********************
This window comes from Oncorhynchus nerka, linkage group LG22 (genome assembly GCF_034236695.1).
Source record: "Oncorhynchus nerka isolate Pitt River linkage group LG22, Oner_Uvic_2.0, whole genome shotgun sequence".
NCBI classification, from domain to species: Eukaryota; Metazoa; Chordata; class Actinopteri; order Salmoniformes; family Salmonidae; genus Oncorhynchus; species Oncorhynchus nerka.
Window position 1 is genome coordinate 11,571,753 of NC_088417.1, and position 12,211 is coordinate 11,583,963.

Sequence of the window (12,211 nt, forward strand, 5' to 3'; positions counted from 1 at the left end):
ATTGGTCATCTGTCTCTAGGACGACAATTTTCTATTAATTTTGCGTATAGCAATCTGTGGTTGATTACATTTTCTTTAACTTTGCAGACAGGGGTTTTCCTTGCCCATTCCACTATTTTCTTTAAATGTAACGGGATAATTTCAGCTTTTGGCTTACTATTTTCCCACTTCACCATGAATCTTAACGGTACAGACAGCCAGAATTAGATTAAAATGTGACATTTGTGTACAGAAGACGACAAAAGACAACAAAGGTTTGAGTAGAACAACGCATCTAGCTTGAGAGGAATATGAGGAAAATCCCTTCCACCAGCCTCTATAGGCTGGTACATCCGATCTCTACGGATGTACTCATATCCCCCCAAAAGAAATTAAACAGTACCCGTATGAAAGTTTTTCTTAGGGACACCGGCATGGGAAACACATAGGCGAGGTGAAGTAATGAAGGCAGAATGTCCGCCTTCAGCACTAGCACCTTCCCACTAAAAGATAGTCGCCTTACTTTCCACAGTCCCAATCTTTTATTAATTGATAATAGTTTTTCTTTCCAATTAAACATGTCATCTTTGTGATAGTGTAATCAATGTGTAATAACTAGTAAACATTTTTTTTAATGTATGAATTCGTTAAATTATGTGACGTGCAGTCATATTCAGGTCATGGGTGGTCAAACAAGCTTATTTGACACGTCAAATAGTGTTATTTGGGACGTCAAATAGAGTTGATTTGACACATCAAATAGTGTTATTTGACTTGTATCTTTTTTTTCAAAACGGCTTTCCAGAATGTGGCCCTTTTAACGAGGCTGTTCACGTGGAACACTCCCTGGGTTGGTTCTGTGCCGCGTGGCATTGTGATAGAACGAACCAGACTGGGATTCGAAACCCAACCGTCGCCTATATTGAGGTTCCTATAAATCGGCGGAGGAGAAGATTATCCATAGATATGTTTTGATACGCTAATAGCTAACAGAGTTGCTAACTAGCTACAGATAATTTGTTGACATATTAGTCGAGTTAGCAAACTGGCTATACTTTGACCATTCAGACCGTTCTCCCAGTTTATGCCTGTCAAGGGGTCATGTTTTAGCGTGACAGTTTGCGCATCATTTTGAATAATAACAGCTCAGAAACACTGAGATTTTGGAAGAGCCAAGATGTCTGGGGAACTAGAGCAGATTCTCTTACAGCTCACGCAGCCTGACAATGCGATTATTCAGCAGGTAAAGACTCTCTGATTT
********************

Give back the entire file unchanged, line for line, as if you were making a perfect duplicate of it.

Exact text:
This window comes from Oncorhynchus nerka, linkage group LG22 (genome assembly GCF_034236695.1).
Source record: "Oncorhynchus nerka isolate Pitt River linkage group LG22, Oner_Uvic_2.0, whole genome shotgun sequence".
NCBI classification, from domain to species: Eukaryota; Metazoa; Chordata; class Actinopteri; order Salmoniformes; family Salmonidae; genus Oncorhynchus; species Oncorhynchus nerka.
Window position 1 is genome coordinate 11,571,753 of NC_088417.1, and position 12,211 is coordinate 11,583,963.

Sequence of the window (12,211 nt, forward strand, 5' to 3'; positions counted from 1 at the left end):
ATTGGTCATCTGTCTCTAGGACGACAATTTTCTATTAATTTTGCGTATAGCAATCTGTGGTTGATTACATTTTCTTTAACTTTGCAGACAGGGGTTTTCCTTGCCCATTCCACTATTTTCTTTAAATGTAACGGGATAATTTCAGCTTTTGGCTTACTATTTTCCCACTTCACCATGAATCTTAACGGTACAGACAGCCAGAATTAGATTAAAATGTGACATTTGTGTACAGAAGACGACAAAAGACAACAAAGGTTTGAGTAGAACAACGCATCTAGCTTGAGAGGAATATGAGGAAAATCCCTTCCACCAGCCTCTATAGGCTGGTACATCCGATCTCTACGGATGTACTCATATCCCCCCAAAAGAAATTAAACAGTACCCGTATGAAAGTTTTTCTTAGGGACACCGGCATGGGAAACACATAGGCGAGGTGAAGTAATGAAGGCAGAATGTCCGCCTTCAGCACTAGCACCTTCCCACTAAAAGATAGTCGCCTTACTTTCCACAGTCCCAATCTTTTATTAATTGATAATAGTTTTTCTTTCCAATTAAACATGTCATCTTTGTGATAGTGTAATCAATGTGTAATAACTAGTAAACATTTTTTTTAATGTATGAATTCGTTAAATTATGTGACGTGCAGTCATATTCAGGTCATGGGTGGTCAAACAAGCTTATTTGACACGTCAAATAGTGTTATTTGGGACGTCAAATAGAGTTGATTTGACACATCAAATAGTGTTATTTGACTTGTATCTTTTTTTTCAAAACGGCTTTCCAGAATGTGGCCCTTTTAACGAGGCTGTTCACGTGGAACACTCCCTGGGTTGGTTCTGTGCCGCGTGGCATTGTGATAGAACGAACCAGACTGGGATTCGAAACCCAACCGTCGCCTATATTGAGGTTCCTATAAATCGGCGGAGGAGAAGATTATCCATAGATATGTTTTGATACGCTAATAGCTAACAGAGTTGCTAACTAGCTACAGATAATTTGTTGACATATTAGTCGAGTTAGCAAACTGGCTATACTTTGACCATTCAGACCGTTCTCCCAGTTTATGCCTGTCAAGGGGTCATGTTTTAGCGTGACAGTTTGCGCATCATTTTGAATAATAACAGCTCAGAAACACTGAGATTTTGGAAGAGCCAAGATGTCTGGGGAACTAGAGCAGATTCTCTTACAGCTCACGCAGCCTGACAATGCGATTATTCAGCAGGTAAAGACTCTCTGATTT